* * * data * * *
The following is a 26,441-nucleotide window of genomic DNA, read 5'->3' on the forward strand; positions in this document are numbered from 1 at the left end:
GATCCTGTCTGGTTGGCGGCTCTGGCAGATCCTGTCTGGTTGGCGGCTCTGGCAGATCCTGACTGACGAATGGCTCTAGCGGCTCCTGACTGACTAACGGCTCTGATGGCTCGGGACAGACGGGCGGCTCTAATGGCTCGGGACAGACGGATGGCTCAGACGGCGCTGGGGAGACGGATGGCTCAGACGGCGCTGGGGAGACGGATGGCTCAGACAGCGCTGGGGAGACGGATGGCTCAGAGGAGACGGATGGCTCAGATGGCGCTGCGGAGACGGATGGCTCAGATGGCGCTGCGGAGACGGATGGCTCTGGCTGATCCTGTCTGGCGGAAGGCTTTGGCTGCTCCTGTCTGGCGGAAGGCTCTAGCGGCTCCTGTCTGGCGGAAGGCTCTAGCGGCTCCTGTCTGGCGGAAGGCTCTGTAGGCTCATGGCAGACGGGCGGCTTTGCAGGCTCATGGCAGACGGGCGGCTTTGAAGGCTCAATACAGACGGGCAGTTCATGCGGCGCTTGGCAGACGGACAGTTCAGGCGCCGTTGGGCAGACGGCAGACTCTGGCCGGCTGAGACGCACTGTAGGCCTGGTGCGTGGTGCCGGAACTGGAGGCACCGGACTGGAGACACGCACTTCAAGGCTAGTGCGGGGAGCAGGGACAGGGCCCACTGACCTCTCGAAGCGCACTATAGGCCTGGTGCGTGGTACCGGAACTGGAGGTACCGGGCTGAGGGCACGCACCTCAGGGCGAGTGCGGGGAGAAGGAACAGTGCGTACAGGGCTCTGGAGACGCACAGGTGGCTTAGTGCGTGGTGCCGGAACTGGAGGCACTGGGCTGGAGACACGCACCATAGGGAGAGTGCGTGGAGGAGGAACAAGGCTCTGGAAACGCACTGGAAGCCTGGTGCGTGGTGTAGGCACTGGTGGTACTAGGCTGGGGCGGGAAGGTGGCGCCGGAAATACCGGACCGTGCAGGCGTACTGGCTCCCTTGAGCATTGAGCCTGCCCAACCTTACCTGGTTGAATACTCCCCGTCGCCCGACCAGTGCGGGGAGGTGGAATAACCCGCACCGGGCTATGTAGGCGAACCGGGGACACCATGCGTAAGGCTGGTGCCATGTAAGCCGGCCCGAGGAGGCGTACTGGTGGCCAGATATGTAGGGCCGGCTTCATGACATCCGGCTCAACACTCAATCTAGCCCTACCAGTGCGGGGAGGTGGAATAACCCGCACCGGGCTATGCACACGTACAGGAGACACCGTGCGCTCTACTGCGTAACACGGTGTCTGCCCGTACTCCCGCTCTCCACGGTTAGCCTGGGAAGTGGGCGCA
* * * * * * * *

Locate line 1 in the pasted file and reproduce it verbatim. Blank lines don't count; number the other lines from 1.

The following is a 26,441-nucleotide window of genomic DNA, read 5'->3' on the forward strand; positions in this document are numbered from 1 at the left end: